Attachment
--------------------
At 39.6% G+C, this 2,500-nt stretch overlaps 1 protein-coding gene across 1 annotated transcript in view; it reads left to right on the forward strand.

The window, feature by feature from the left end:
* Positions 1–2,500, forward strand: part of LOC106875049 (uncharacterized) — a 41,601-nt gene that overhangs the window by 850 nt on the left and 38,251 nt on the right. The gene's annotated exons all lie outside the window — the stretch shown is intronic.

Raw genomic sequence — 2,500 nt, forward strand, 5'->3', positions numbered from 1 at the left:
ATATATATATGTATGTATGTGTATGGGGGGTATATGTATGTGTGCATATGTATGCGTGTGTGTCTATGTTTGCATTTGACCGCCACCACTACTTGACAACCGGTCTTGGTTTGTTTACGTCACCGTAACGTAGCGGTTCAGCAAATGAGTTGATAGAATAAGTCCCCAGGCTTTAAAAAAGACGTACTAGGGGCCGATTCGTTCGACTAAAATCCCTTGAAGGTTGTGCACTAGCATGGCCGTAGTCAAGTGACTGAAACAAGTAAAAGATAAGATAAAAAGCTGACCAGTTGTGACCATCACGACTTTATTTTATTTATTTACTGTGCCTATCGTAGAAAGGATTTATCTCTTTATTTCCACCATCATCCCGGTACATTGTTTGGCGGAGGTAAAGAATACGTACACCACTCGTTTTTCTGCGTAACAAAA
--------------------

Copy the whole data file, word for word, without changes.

At 39.6% G+C, this 2,500-nt stretch overlaps 1 protein-coding gene across 1 annotated transcript in view; it reads left to right on the forward strand.

The window, feature by feature from the left end:
* Positions 1–2,500, forward strand: part of LOC106875049 (uncharacterized) — a 41,601-nt gene that overhangs the window by 850 nt on the left and 38,251 nt on the right. The gene's annotated exons all lie outside the window — the stretch shown is intronic.

Raw genomic sequence — 2,500 nt, forward strand, 5'->3', positions numbered from 1 at the left:
ATATATATATGTATGTATGTGTATGGGGGGTATATGTATGTGTGCATATGTATGCGTGTGTGTCTATGTTTGCATTTGACCGCCACCACTACTTGACAACCGGTCTTGGTTTGTTTACGTCACCGTAACGTAGCGGTTCAGCAAATGAGTTGATAGAATAAGTCCCCAGGCTTTAAAAAAGACGTACTAGGGGCCGATTCGTTCGACTAAAATCCCTTGAAGGTTGTGCACTAGCATGGCCGTAGTCAAGTGACTGAAACAAGTAAAAGATAAGATAAAAAGCTGACCAGTTGTGACCATCACGACTTTATTTTATTTATTTACTGTGCCTATCGTAGAAAGGATTTATCTCTTTATTTCCACCATCATCCCGGTACATTGTTTGGCGGAGGTAAAGAATACGTACACCACTCGTTTTTCTGCGTAACAAAA